‘Black is typical of the terrible days

through which our country is passing,

and the depth of sorrow into which we have been plunged;

red, is the blood that has been shed;

but golden is the kindness of the British people,

and never can the Belgians

forget the generosity and warmth of their reception’. 

Belgian refugee priest, referring to the colours of the Belgian flag. (War Refugees’ Committee, 1914)

 

In Shropshire, from the early weeks of the War, Belgian refugees would be one of its first manifestations.

Half the Belgian refugees in Britain came from the province of Antwerp. They crossed the Channel from Ostend to the ports of our south coast, then by rail to the massive dormitories of Earls Court and Alexandra Palace – some 2,000 bed spaces in all. Co-ordinated by the War Refugees Committee (WRC), some 2,500 local committees made a quarter of a million Belgians welcome in towns throughout the country. It was the largest influx of refugees in our history.

Within two weeks of publishing an appeal for accommodation, the WRC had received 100,000 offers. No doubt the popular image of Plucky Little Belgium helped. On 14 October 1914, 16,000 Belgian refugees arrived at Folkestone in a single day. British units had been forced to withdraw from Antwerp a few days earlier. There was a mass exodus of refugees heading for Ostend and the chance to reach England. Rupert Brooke, the poet, and a young officer described the scene

 “… the thirty miles march out through the night and the blazing city. Antwerp that night was like several different kinds of hell—the broken houses and dead horses lit up by an infernal glare. The refugees were the worst sight. … out of that city of half a million, when it was decided to surrender Antwerp, not ten thousand would stay. They put their goods on carts, barrows, perambulators, anything. Often the carts had no horses, and they just stayed there in the street, waiting for a miracle. There were all the country refugees, too, from the villages, who had been coming through our lines all day and half the night. I’ll never forget that white-faced, endless procession in the night, pressed aside to let the military—us—pass, crawling forward at some hundred yards an hour, quite hopeless, the old men crying, and the women with hard drawn faces. What a crime!”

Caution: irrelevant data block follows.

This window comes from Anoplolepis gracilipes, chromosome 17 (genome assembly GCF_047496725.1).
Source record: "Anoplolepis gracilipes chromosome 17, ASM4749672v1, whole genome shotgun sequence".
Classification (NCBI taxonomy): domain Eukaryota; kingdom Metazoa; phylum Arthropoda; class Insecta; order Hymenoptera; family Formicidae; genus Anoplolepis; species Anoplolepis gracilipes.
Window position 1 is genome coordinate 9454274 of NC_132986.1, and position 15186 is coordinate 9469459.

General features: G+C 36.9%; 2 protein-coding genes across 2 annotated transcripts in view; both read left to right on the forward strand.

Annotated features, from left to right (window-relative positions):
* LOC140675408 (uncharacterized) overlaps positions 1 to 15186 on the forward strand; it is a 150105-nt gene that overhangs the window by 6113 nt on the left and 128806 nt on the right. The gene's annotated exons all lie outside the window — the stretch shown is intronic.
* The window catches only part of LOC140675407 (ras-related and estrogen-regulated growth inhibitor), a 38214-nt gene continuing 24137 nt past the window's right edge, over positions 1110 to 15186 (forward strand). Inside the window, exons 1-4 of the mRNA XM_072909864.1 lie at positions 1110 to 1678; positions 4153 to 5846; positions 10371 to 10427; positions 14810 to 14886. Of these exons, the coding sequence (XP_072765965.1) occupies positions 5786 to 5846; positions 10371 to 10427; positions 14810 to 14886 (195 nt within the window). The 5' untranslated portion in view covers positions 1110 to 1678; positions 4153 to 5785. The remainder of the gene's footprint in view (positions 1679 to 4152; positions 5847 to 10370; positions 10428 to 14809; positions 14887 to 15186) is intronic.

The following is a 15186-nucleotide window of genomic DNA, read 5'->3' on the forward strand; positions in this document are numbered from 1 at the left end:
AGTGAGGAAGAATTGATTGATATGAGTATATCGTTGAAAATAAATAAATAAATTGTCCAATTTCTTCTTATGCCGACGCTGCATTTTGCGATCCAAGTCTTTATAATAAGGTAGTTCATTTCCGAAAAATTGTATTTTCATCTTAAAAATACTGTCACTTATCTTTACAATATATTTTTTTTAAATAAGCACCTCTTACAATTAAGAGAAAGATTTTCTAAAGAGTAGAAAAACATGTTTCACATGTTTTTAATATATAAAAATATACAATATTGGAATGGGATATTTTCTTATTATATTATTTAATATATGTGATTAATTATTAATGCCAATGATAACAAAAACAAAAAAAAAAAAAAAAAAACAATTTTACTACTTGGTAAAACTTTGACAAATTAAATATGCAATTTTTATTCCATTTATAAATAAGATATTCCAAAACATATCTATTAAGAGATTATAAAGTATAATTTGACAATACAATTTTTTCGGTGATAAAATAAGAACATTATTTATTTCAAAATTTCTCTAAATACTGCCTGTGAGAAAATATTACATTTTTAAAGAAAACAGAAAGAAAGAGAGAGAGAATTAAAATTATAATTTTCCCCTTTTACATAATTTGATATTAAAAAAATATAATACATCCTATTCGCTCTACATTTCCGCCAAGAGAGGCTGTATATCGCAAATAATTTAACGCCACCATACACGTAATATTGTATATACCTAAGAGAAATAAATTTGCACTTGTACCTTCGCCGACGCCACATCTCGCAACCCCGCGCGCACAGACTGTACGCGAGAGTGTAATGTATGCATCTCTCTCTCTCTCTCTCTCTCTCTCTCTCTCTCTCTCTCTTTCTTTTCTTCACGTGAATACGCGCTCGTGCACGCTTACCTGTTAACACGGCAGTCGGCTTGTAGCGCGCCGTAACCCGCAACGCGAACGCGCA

In Shropshire over the next few months, The Wellington Journal and Shrewsbury News reported refugee arrivals for Atcham, Bicton, Church Preen, Condover, Cressage, Habberley, Ludlow, Shrewsbury, Wellington, Whitchurch, Wroxeter and many other towns and villages.

On Shrewsbury Railway Station

Less than three months into the war on Saturday 24th October 1914, Mr & Mrs E.P. Everest are waiting for a first consignment of Belgian refugees. Mr Everest was clerk to the Atcham War Assistance Committee. The Everests were accompanied by Father van Ryk, a priest from the Roman Catholic cathedral in Shrewsbury, and a Councillor Harris, who was chairman of the Shrewsbury Refugee Committee. There’s little doubt whence this party came. ‘The majority consisted of a party from Ostend.’

The Belgians were welcomed with the proverbial open arms. All their needs were provided by local businesses and individuals. “Everything had been thought of for their comfort, even to the provision of Belgian cooking utensils.” The employees of the local council, agreed to donate to the refugees a levy of 4d in the pound from their salaries.